Sunrise over Bayreuth
The bust of Richard Wagner at Bayreuth

I awoke on my first full day in Bayreuth at 5.30 am, in time to watch the sunrise over the distant wooded hills to the east.  Parked still in the hotel driveway was the police van that had been there the day before, as apparently some top level politician or celebrity was staying in the hotel and needed protection.

Breakfast was a chilled coke and some German cigarettes.  Seemed another fine weather day was beginning.  As my companions were still snoozing I felt compelled to take a walk to the Festspielhaus, as I couldn't wait to get a close look at it.  You will recall I had driven by it the day before, but at that time my eyes were focusing on not running over any Germans and following the Polizei's hand signals (in German) in tight traffic.  So, armed only with my camcorder and a fresh pack of Ernte 23 smokes, I headed out into the quiet streets around 6.30 am.  Within 20 minutes of relaxed strolling I was at the foot of the Green Hill as it has been referred to, and aptly so.

It goes by the name of Siegfried Wagner Alle and is two lanes wide with greenery on either side:  trees and lawn on the left and a beautiful duck infested pond crowned with a bank of colorful flowers of many varieties on the right.

The only souls around were two Festspielhaus gardeners--pruning, snipping, and watering.

What a contrast to my local house, the Lyric Opera in Chicago, which has 8 ft. of concrete and an auto racetrack at the front door and not a gardener in sight.  Flowers everywhere, including a fine neatly arranged bed directly in front of the house, where the road takes a bend to the left to skirt around that side of the house and leads to parking lots and an Italian restaurant behind the theatre.

All alone, with the sun streaming through the trees as it rose, I stopped in a quiet garden, where at the far end stood an obelisk maybe 8 ft. high (2.5 kilowatts in Metric) bearing a bust of Richard Wagner.  Interior of the Festspielhaus.

On to the theatre.  Peering though the blue side doors I was able to see into the auditorium and there were the familiar clusters of round lights and the steeply raked seats.  I looked for the door I would go through to row 1 but it was set too far in to see, but through the door to row 5 I could plainly see the curved grey hood that hides the orchestra from sight. My heart pounded.

There was a kiosk where programmes and such are sold and outside were some glass display cases showing color photos of current productions to whet the appetite.  As I walked around the left side I came upon a big dog at the feet of his master who was fast asleep in a sleeping bag outside the ticket office.  I wished him well and went about my business of videotaping the house from every angle possible, including an upside down shot where I hung by my ankles from a tree, and a worm's-eye view shot where I uprooted a bed of flowers and dug a trench to get just the right perspective.  By now my stomach was saying it was time for breakfast and when my tummy talks, I listen.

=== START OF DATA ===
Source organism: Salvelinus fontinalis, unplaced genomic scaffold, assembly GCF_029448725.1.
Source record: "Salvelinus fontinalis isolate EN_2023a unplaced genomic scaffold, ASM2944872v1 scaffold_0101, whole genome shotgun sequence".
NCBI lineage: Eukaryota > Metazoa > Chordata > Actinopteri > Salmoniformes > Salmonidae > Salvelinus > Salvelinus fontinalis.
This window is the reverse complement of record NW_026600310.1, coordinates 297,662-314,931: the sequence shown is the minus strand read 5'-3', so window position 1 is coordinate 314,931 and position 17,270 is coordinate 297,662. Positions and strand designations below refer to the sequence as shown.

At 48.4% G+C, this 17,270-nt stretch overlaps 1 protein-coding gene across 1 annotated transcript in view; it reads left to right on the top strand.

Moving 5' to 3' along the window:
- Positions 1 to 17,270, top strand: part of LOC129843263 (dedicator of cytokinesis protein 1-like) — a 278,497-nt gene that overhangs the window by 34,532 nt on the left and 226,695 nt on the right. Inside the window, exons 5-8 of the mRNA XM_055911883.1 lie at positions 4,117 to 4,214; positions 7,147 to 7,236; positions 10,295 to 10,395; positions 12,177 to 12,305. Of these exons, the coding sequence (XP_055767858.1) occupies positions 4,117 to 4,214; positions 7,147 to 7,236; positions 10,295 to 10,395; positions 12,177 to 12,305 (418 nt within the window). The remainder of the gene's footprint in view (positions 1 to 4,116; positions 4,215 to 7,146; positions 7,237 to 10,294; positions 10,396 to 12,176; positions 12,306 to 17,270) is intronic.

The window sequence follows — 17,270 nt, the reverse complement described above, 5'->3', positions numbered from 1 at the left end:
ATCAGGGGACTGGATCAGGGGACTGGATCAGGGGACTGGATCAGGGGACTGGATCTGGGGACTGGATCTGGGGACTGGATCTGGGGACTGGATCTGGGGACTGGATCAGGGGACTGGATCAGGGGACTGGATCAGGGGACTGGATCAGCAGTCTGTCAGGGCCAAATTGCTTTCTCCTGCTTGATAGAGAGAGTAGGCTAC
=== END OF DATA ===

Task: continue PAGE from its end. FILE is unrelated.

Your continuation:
I met P13 for breakfast, which was a 30 ft. long array of meats, fruits, breads, eggs, drinks, and cheeses.  I loaded up my plate with the usual bacon and eggs augmented by a medley of 12 meats (various ham and salami treats), some croissants with apricot marmalade, and once the waitress brought me coffee (ordered in my impeccable German), I tucked in, sparks flying from the silverware.  P13 was elected Mimosa Man of the Week and so he made frequent trips to the buffet to squeeze orange juice and pop the cork on the never ending supply of bubbly.

Carol joined us around 10.30 just as the lunch items (roast beef, roast potatoes, fish and pasta delicacies) were added to the breakfast menu, and so we set to on the second act of Breakfast in Bayreuth.  This we took out to the terrace to enjoy the sun.  There was a table of talkative sorts, mainly British folks nearby, and in their midst were Mr and Mrs John Tomlinson.  They were pounding away at the champagne and so P13 had to make many trips to the Mimosa table to insure our survival.  They asked him to take group photos of their party and Carol took the opportunity to go over to talk to John.  I was by this time, three sheets to the wind, and had inadvertently tucked the tablecloth into the collar of my shirt, mistaking it for a napkin, and alas when the opportunity to chat with "Old Tommo" came up, I couldn't contain my excitement and stood up abruptly:  so abruptly that all the food and crockery on the table went flying as the tablecloth rose with me, and to make matters worse my head hit the umbrella shielding us from the sun and it collapsed around my ears almost suffocating me.  Once I became disentangled I was sorry to see Mr Tomlinson had gone (fled?) and so I consoled myself with a fresh Mimosa.

To be continued......

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